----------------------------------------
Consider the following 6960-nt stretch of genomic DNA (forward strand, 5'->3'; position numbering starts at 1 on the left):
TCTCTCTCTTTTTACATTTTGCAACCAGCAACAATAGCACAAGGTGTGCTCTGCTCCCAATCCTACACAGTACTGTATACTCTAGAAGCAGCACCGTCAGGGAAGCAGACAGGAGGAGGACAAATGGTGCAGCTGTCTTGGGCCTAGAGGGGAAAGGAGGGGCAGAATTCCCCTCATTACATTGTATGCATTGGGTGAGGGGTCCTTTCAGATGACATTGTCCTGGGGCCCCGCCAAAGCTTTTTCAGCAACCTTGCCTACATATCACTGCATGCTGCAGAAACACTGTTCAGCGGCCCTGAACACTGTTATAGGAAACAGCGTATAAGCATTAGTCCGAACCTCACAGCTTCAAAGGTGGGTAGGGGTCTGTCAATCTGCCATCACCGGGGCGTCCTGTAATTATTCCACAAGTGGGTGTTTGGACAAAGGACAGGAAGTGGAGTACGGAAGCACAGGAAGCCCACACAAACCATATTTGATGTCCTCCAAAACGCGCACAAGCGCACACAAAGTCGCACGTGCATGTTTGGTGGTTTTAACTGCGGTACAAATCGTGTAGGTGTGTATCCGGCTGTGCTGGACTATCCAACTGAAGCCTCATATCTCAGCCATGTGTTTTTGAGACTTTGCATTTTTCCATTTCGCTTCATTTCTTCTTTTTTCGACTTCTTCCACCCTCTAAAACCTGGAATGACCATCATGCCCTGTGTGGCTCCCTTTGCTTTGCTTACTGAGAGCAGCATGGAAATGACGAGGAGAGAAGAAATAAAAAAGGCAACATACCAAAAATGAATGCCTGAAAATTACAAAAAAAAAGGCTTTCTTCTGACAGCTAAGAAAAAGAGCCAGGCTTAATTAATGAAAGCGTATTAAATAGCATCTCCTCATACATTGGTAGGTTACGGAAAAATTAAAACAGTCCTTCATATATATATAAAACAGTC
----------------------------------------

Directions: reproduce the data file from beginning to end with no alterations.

Consider the following 6960-nt stretch of genomic DNA (forward strand, 5'->3'; position numbering starts at 1 on the left):
TCTCTCTCTTTTTACATTTTGCAACCAGCAACAATAGCACAAGGTGTGCTCTGCTCCCAATCCTACACAGTACTGTATACTCTAGAAGCAGCACCGTCAGGGAAGCAGACAGGAGGAGGACAAATGGTGCAGCTGTCTTGGGCCTAGAGGGGAAAGGAGGGGCAGAATTCCCCTCATTACATTGTATGCATTGGGTGAGGGGTCCTTTCAGATGACATTGTCCTGGGGCCCCGCCAAAGCTTTTTCAGCAACCTTGCCTACATATCACTGCATGCTGCAGAAACACTGTTCAGCGGCCCTGAACACTGTTATAGGAAACAGCGTATAAGCATTAGTCCGAACCTCACAGCTTCAAAGGTGGGTAGGGGTCTGTCAATCTGCCATCACCGGGGCGTCCTGTAATTATTCCACAAGTGGGTGTTTGGACAAAGGACAGGAAGTGGAGTACGGAAGCACAGGAAGCCCACACAAACCATATTTGATGTCCTCCAAAACGCGCACAAGCGCACACAAAGTCGCACGTGCATGTTTGGTGGTTTTAACTGCGGTACAAATCGTGTAGGTGTGTATCCGGCTGTGCTGGACTATCCAACTGAAGCCTCATATCTCAGCCATGTGTTTTTGAGACTTTGCATTTTTCCATTTCGCTTCATTTCTTCTTTTTTCGACTTCTTCCACCCTCTAAAACCTGGAATGACCATCATGCCCTGTGTGGCTCCCTTTGCTTTGCTTACTGAGAGCAGCATGGAAATGACGAGGAGAGAAGAAATAAAAAAGGCAACATACCAAAAATGAATGCCTGAAAATTACAAAAAAAAAGGCTTTCTTCTGACAGCTAAGAAAAAGAGCCAGGCTTAATTAATGAAAGCGTATTAAATAGCATCTCCTCATACATTGGTAGGTTACGGAAAAATTAAAACAGTCCTTCATATATATATAAAACAGTC